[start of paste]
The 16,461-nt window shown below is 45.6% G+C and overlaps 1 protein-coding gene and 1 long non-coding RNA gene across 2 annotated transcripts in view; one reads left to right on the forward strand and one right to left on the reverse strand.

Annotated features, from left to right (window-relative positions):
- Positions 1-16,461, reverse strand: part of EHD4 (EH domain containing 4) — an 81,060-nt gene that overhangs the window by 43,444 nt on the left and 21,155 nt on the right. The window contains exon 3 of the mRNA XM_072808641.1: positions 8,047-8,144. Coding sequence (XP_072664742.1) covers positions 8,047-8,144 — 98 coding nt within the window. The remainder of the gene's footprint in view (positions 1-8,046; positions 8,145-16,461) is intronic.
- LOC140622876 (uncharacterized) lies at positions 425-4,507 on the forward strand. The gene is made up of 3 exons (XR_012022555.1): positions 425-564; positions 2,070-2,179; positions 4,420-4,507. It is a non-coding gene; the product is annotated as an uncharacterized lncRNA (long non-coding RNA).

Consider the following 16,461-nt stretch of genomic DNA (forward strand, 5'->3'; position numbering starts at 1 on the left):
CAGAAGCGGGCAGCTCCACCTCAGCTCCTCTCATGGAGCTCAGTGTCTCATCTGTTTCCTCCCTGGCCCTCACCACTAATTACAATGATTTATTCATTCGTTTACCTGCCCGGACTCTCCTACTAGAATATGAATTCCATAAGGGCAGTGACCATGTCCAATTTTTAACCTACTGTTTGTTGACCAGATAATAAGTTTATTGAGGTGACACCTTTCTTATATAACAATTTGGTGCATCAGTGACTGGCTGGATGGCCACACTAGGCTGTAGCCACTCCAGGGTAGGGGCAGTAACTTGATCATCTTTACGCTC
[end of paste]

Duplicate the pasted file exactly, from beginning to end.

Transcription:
The 16,461-nt window shown below is 45.6% G+C and overlaps 1 protein-coding gene and 1 long non-coding RNA gene across 2 annotated transcripts in view; one reads left to right on the forward strand and one right to left on the reverse strand.

Annotated features, from left to right (window-relative positions):
- Positions 1-16,461, reverse strand: part of EHD4 (EH domain containing 4) — an 81,060-nt gene that overhangs the window by 43,444 nt on the left and 21,155 nt on the right. The window contains exon 3 of the mRNA XM_072808641.1: positions 8,047-8,144. Coding sequence (XP_072664742.1) covers positions 8,047-8,144 — 98 coding nt within the window. The remainder of the gene's footprint in view (positions 1-8,046; positions 8,145-16,461) is intronic.
- LOC140622876 (uncharacterized) lies at positions 425-4,507 on the forward strand. The gene is made up of 3 exons (XR_012022555.1): positions 425-564; positions 2,070-2,179; positions 4,420-4,507. It is a non-coding gene; the product is annotated as an uncharacterized lncRNA (long non-coding RNA).

Consider the following 16,461-nt stretch of genomic DNA (forward strand, 5'->3'; position numbering starts at 1 on the left):
CAGAAGCGGGCAGCTCCACCTCAGCTCCTCTCATGGAGCTCAGTGTCTCATCTGTTTCCTCCCTGGCCCTCACCACTAATTACAATGATTTATTCATTCGTTTACCTGCCCGGACTCTCCTACTAGAATATGAATTCCATAAGGGCAGTGACCATGTCCAATTTTTAACCTACTGTTTGTTGACCAGATAATAAGTTTATTGAGGTGACACCTTTCTTATATAACAATTTGGTGCATCAGTGACTGGCTGGATGGCCACACTAGGCTGTAGCCACTCCAGGGTAGGGGCAGTAACTTGATCATCTTTACGCTC